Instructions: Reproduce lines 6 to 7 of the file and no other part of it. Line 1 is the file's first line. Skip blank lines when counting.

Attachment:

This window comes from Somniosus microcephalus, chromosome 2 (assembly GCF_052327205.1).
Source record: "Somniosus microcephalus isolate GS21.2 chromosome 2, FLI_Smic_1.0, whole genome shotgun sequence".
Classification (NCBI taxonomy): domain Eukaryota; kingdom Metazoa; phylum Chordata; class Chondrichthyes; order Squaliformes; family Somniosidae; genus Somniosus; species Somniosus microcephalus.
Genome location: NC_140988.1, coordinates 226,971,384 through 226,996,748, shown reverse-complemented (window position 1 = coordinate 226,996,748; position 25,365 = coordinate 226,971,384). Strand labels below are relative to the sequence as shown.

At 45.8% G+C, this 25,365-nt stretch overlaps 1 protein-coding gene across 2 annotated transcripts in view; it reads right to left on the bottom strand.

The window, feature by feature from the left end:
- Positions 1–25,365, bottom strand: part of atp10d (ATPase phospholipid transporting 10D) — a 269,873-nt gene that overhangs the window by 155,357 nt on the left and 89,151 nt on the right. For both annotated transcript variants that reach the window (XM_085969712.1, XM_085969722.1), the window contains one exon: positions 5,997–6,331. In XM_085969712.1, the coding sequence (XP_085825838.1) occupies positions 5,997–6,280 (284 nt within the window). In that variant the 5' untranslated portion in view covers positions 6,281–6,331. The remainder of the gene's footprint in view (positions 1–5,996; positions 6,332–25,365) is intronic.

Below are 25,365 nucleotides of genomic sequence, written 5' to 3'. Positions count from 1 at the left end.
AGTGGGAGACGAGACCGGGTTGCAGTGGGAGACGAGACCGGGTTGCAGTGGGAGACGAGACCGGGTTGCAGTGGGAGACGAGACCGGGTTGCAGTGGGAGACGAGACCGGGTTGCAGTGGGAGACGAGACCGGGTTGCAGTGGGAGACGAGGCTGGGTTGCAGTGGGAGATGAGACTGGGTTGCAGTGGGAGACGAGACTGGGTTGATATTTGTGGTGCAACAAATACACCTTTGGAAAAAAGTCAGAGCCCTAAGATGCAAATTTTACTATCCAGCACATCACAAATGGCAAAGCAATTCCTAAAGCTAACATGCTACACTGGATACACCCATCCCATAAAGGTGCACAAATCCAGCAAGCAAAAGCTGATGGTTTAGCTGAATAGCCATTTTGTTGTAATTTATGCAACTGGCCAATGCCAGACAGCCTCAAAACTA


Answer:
The window, feature by feature from the left end:
- Positions 1–25,365, bottom strand: part of atp10d (ATPase phospholipid transporting 10D) — a 269,873-nt gene that overhangs the window by 155,357 nt on the left and 89,151 nt on the right. For both annotated transcript variants that reach the window (XM_085969712.1, XM_085969722.1), the window contains one exon: positions 5,997–6,331. In XM_085969712.1, the coding sequence (XP_085825838.1) occupies positions 5,997–6,280 (284 nt within the window). In that variant the 5' untranslated portion in view covers positions 6,281–6,331. The remainder of the gene's footprint in view (positions 1–5,996; positions 6,332–25,365) is intronic.